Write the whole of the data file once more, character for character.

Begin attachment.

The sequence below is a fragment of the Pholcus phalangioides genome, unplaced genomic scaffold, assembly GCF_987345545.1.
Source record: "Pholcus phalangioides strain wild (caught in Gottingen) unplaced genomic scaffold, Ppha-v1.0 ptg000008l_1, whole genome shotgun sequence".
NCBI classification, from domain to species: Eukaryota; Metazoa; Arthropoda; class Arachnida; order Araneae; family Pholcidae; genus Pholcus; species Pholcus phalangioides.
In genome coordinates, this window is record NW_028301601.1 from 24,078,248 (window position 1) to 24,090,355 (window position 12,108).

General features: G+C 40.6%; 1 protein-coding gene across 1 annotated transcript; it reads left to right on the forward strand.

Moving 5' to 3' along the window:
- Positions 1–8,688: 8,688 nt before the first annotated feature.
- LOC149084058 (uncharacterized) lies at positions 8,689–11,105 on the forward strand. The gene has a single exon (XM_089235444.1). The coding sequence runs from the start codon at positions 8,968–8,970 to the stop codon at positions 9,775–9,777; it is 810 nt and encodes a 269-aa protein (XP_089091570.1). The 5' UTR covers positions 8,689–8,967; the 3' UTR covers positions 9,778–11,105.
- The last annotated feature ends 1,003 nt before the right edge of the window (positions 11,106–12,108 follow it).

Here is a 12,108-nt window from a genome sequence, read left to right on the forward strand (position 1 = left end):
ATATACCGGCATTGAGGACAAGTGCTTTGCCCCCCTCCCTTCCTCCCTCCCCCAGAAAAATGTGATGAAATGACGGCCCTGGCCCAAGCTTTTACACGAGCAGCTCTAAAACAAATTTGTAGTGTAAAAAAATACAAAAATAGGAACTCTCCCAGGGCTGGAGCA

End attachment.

The sequence below is a fragment of the Pholcus phalangioides genome, unplaced genomic scaffold, assembly GCF_987345545.1.
Source record: "Pholcus phalangioides strain wild (caught in Gottingen) unplaced genomic scaffold, Ppha-v1.0 ptg000008l_1, whole genome shotgun sequence".
NCBI classification, from domain to species: Eukaryota; Metazoa; Arthropoda; class Arachnida; order Araneae; family Pholcidae; genus Pholcus; species Pholcus phalangioides.
In genome coordinates, this window is record NW_028301601.1 from 24,078,248 (window position 1) to 24,090,355 (window position 12,108).

General features: G+C 40.6%; 1 protein-coding gene across 1 annotated transcript; it reads left to right on the forward strand.

Moving 5' to 3' along the window:
- Positions 1–8,688: 8,688 nt before the first annotated feature.
- LOC149084058 (uncharacterized) lies at positions 8,689–11,105 on the forward strand. The gene has a single exon (XM_089235444.1). The coding sequence runs from the start codon at positions 8,968–8,970 to the stop codon at positions 9,775–9,777; it is 810 nt and encodes a 269-aa protein (XP_089091570.1). The 5' UTR covers positions 8,689–8,967; the 3' UTR covers positions 9,778–11,105.
- The last annotated feature ends 1,003 nt before the right edge of the window (positions 11,106–12,108 follow it).

Here is a 12,108-nt window from a genome sequence, read left to right on the forward strand (position 1 = left end):
ATATACCGGCATTGAGGACAAGTGCTTTGCCCCCCTCCCTTCCTCCCTCCCCCAGAAAAATGTGATGAAATGACGGCCCTGGCCCAAGCTTTTACACGAGCAGCTCTAAAACAAATTTGTAGTGTAAAAAAATACAAAAATAGGAACTCTCCCAGGGCTGGAGCA